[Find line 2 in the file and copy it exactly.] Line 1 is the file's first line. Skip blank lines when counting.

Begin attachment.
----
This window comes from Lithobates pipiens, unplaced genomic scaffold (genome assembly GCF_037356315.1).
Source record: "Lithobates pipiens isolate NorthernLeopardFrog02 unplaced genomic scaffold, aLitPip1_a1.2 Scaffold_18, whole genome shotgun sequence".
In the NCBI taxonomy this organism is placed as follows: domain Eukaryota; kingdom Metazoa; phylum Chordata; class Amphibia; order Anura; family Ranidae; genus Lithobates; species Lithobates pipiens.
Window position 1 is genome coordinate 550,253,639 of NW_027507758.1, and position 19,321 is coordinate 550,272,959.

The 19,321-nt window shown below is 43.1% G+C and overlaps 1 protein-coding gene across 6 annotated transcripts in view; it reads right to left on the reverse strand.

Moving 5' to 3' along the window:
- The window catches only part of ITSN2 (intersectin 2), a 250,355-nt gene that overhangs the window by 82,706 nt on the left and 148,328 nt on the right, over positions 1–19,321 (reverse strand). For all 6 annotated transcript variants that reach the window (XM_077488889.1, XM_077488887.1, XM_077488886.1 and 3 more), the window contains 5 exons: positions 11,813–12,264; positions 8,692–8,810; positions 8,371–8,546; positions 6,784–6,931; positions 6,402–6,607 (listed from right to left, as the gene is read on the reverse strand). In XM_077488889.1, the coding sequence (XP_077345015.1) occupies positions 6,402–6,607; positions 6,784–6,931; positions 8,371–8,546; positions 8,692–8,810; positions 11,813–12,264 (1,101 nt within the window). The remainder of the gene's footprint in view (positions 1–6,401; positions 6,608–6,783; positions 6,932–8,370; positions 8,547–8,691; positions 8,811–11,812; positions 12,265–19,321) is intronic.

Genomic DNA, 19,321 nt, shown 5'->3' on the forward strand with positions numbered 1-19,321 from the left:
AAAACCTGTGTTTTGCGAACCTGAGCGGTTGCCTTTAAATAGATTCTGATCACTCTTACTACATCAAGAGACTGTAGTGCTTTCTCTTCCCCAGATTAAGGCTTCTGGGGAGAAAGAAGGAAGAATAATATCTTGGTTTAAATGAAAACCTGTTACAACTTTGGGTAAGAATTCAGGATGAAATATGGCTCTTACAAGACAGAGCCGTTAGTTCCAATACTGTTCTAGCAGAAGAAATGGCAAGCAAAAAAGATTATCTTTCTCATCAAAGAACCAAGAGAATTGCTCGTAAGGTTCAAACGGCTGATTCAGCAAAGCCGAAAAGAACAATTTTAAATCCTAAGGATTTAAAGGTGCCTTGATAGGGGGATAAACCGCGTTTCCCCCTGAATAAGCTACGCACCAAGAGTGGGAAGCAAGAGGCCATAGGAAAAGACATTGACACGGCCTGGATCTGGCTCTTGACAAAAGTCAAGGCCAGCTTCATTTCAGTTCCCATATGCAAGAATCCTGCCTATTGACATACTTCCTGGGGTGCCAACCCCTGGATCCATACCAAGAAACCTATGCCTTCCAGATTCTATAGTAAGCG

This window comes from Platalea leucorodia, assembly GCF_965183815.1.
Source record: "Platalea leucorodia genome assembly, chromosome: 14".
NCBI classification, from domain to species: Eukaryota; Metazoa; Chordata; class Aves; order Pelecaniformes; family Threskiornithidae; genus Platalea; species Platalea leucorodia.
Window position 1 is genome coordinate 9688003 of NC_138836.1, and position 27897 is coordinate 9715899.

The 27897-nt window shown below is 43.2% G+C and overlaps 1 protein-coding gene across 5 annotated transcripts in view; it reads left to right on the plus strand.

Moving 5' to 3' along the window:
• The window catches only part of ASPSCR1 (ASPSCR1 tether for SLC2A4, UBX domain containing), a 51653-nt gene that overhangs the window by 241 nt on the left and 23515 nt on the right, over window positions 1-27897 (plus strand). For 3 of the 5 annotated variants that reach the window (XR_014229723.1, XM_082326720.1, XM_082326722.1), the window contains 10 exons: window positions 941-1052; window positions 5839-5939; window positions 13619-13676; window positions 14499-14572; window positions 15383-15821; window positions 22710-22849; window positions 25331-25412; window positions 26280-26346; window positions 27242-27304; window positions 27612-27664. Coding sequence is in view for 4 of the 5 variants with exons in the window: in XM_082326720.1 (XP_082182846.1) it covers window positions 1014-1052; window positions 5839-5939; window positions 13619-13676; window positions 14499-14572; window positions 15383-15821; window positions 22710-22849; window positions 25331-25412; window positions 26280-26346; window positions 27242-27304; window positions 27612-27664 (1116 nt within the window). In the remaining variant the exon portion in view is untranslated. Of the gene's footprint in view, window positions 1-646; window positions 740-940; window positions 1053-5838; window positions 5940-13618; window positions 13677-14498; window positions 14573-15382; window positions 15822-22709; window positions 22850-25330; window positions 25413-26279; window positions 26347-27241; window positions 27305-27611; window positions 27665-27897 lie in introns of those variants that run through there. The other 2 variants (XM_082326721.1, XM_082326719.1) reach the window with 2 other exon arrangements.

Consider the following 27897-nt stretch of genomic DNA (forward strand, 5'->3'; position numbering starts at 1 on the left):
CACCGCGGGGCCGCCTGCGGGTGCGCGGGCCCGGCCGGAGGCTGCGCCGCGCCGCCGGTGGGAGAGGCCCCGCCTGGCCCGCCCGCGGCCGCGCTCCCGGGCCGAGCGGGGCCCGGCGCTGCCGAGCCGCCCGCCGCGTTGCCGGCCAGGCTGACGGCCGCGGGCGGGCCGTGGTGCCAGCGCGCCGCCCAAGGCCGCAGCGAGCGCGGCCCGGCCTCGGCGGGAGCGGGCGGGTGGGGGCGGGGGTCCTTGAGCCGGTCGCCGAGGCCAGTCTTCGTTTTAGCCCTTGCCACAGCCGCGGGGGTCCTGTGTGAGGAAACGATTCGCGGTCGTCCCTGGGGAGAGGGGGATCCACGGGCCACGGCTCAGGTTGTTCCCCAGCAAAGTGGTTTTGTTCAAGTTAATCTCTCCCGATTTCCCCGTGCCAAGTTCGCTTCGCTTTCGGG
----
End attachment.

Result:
Source record: "Lithobates pipiens isolate NorthernLeopardFrog02 unplaced genomic scaffold, aLitPip1_a1.2 Scaffold_18, whole genome shotgun sequence".